Audio maestro Bowers & Wilkins has made its first foray into the portable-music market with the P5 'mobile hi-fi headphones'. These luxury cans sport a quirky design and noise-isolation technology, as well as an Apple-approved in-cable remote control for iPods and the iPhone 3GS. At £250, they represent a significant investment, though. Are they really good enough to earn pride of place atop your discerning noggin?
A la mode
The P5s boast a striking design. An aluminium and stainless-steel frame is covered in soft black leather, while twisted metal is entwined with a braided cable to connect the arch to the earcups. The earcups themselves are rectangular, relatively small and covered in soft leather, so that they resemble pads rather than traditional headphone cups. While many high-end headphones are comically bulky, and unfit for use in public spaces, the P5s are so small and stylish that you'll be happy to wear them out and about.
That solid metal frame means the P5s have a satisfyingly weighty feel to them, although they're compact enough so that they won't feel too heavy during use. We found they remained comfortable even during prolonged listening sessions.
The P5s sound fantastic. Bowers & Wilkins proudly states that it's implemented absolutely no sonic enhancements, which means you won't find any bass-boosting technology or suchlike here. The result is a natural and clear sound, and an incredibly faithful reproduction of the original recording.
While this level of quality will satisfy most audiophiles, some users might find the low end slightly overpowering. It's certainly not a major issue -- it's something that will come down to personal preference -- but we noticed the low-end frequencies had a slight tendency to dominate. The mid-range, however, is crystal-clear, and the treble positively sparkles. During our testing, we found the P5s produced very little distortion.
The P5's closed-back design does a good job of keeping out unwanted noise, and, while you won't be completely isolated from the outside world, it's enough to keep your attention on the music.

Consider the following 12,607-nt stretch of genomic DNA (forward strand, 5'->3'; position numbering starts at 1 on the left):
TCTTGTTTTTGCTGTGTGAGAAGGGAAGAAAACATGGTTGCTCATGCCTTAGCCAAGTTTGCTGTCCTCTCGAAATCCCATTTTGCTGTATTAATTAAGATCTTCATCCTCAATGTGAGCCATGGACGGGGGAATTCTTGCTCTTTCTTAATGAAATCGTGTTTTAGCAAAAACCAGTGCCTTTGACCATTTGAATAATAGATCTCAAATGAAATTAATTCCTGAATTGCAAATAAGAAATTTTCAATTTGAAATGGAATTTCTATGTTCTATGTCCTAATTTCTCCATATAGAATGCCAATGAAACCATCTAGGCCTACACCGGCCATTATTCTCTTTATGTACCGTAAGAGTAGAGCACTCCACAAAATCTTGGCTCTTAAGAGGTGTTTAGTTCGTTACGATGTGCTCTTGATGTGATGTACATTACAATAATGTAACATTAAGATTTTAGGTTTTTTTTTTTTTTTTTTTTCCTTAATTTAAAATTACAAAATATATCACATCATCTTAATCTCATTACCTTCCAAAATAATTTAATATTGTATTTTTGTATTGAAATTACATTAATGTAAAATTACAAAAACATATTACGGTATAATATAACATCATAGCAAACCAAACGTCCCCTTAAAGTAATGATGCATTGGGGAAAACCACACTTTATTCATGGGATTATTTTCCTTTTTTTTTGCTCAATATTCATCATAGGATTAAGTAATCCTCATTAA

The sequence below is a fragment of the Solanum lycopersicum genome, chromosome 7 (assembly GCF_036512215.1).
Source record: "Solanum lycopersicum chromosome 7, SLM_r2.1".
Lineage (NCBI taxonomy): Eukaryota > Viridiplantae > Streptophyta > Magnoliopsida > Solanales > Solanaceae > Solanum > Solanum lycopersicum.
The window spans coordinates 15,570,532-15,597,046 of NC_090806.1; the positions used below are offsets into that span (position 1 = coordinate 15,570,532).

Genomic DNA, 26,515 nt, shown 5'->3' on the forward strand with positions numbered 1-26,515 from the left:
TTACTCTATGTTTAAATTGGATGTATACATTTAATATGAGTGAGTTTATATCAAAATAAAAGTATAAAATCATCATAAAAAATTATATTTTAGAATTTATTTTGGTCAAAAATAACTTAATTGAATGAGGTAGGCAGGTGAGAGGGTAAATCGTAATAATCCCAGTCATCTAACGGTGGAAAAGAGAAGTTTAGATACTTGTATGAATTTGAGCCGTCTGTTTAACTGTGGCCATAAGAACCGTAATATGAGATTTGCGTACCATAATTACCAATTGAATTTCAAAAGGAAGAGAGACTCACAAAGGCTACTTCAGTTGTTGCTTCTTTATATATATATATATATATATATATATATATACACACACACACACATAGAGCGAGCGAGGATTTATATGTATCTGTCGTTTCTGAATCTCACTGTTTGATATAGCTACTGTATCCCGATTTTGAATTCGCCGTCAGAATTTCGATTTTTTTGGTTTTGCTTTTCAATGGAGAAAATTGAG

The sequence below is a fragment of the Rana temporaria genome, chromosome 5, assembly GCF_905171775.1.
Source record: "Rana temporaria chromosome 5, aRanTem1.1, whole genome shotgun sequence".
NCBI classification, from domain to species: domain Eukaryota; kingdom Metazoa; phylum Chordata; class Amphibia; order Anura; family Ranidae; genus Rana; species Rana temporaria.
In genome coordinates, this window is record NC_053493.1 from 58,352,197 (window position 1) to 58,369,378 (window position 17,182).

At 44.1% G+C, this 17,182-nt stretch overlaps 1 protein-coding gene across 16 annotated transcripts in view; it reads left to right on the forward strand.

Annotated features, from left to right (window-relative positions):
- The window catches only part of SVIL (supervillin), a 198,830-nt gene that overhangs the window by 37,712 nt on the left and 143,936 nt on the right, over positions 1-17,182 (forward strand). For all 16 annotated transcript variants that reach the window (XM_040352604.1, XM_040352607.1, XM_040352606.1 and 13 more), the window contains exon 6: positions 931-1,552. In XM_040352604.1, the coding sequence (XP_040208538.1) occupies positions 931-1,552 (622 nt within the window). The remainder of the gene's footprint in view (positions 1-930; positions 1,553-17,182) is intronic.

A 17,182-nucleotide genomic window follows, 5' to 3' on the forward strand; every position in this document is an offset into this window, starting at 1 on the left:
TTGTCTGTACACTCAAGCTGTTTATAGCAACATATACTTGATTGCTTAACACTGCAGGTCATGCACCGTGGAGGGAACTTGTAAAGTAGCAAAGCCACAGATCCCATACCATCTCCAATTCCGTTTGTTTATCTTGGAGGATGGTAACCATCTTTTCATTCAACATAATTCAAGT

The P5s are aimed squarely at the iPod and iPhone user base. While the 3.5mm jack (a 6.5mm adaptor is included) will work with most MP3 players and computers, the P5s' cable also features an Apple-approved remote control near the top of the cabling.
When using the headphones with an iPod, you'll be able to use the remote's three buttons to skip tracks and pause, which should save you rummaging around in your pockets. Plug the P5s into an iPhone and you'll be able to take calls using the remote, speaking into a discreetly housed microphone. iPhone users will undoubtedly appreciate this feature -- anyone who's attempted to unplug their headphones while retrieving their phone from a pocket will know how annoying it can be to take a call when listening to music.
One complaint is that the included cabling is rather delicate -- it's quite skinny, and liable to tear if you're not careful. You could switch this cable for one of your own (it plugs in via a socket beneath the left earpad), but you'd lose the useful remote control.
The Bowers & Wilkins P5 headphones are expensive, but they offer high-grade performance, and you could easily spend about five times as much on a set of high-end cans. We simply can't imagine anyone not liking these headphones -- they offer sturdy build quality, a beautiful design, some really neat features for iPhone users, and sound quality that shines in every respect. This is an impressive first attempt from Bowers & Wilkins, and we can't wait to see what the company does next.
If you want some more advanced noise-cancellation capability for a similar price, take a look at the Bose QuietComfort 15s.
Edited by Charles Kloet